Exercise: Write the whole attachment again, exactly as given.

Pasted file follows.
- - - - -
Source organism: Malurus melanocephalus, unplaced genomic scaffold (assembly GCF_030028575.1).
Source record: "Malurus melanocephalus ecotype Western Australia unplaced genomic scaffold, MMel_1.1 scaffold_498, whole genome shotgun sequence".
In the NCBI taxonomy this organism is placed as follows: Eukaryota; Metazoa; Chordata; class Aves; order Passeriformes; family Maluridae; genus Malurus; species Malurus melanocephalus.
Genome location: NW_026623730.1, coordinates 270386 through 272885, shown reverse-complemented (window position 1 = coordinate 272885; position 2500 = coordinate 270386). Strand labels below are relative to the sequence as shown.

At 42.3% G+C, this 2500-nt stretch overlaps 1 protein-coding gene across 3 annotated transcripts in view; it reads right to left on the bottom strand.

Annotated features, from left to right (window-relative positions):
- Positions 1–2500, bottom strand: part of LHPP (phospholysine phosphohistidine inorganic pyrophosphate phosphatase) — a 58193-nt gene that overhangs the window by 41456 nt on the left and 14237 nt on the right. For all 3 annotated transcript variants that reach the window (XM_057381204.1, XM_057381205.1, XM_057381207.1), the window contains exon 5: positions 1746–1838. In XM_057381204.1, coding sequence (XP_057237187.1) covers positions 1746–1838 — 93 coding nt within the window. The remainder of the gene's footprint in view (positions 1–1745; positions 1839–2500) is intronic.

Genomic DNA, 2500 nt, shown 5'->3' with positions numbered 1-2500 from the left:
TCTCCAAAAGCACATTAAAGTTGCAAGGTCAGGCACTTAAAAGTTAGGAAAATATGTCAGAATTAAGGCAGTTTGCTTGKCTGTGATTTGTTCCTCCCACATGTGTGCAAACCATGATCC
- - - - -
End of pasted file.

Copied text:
Source organism: Malurus melanocephalus, unplaced genomic scaffold (assembly GCF_030028575.1).
Source record: "Malurus melanocephalus ecotype Western Australia unplaced genomic scaffold, MMel_1.1 scaffold_498, whole genome shotgun sequence".
In the NCBI taxonomy this organism is placed as follows: Eukaryota; Metazoa; Chordata; class Aves; order Passeriformes; family Maluridae; genus Malurus; species Malurus melanocephalus.
Genome location: NW_026623730.1, coordinates 270386 through 272885, shown reverse-complemented (window position 1 = coordinate 272885; position 2500 = coordinate 270386). Strand labels below are relative to the sequence as shown.

At 42.3% G+C, this 2500-nt stretch overlaps 1 protein-coding gene across 3 annotated transcripts in view; it reads right to left on the bottom strand.

Annotated features, from left to right (window-relative positions):
- Positions 1–2500, bottom strand: part of LHPP (phospholysine phosphohistidine inorganic pyrophosphate phosphatase) — a 58193-nt gene that overhangs the window by 41456 nt on the left and 14237 nt on the right. For all 3 annotated transcript variants that reach the window (XM_057381204.1, XM_057381205.1, XM_057381207.1), the window contains exon 5: positions 1746–1838. In XM_057381204.1, coding sequence (XP_057237187.1) covers positions 1746–1838 — 93 coding nt within the window. The remainder of the gene's footprint in view (positions 1–1745; positions 1839–2500) is intronic.

Genomic DNA, 2500 nt, shown 5'->3' with positions numbered 1-2500 from the left:
TCTCCAAAAGCACATTAAAGTTGCAAGGTCAGGCACTTAAAAGTTAGGAAAATATGTCAGAATTAAGGCAGTTTGCTTGKCTGTGATTTGTTCCTCCCACATGTGTGCAAACCATGATCC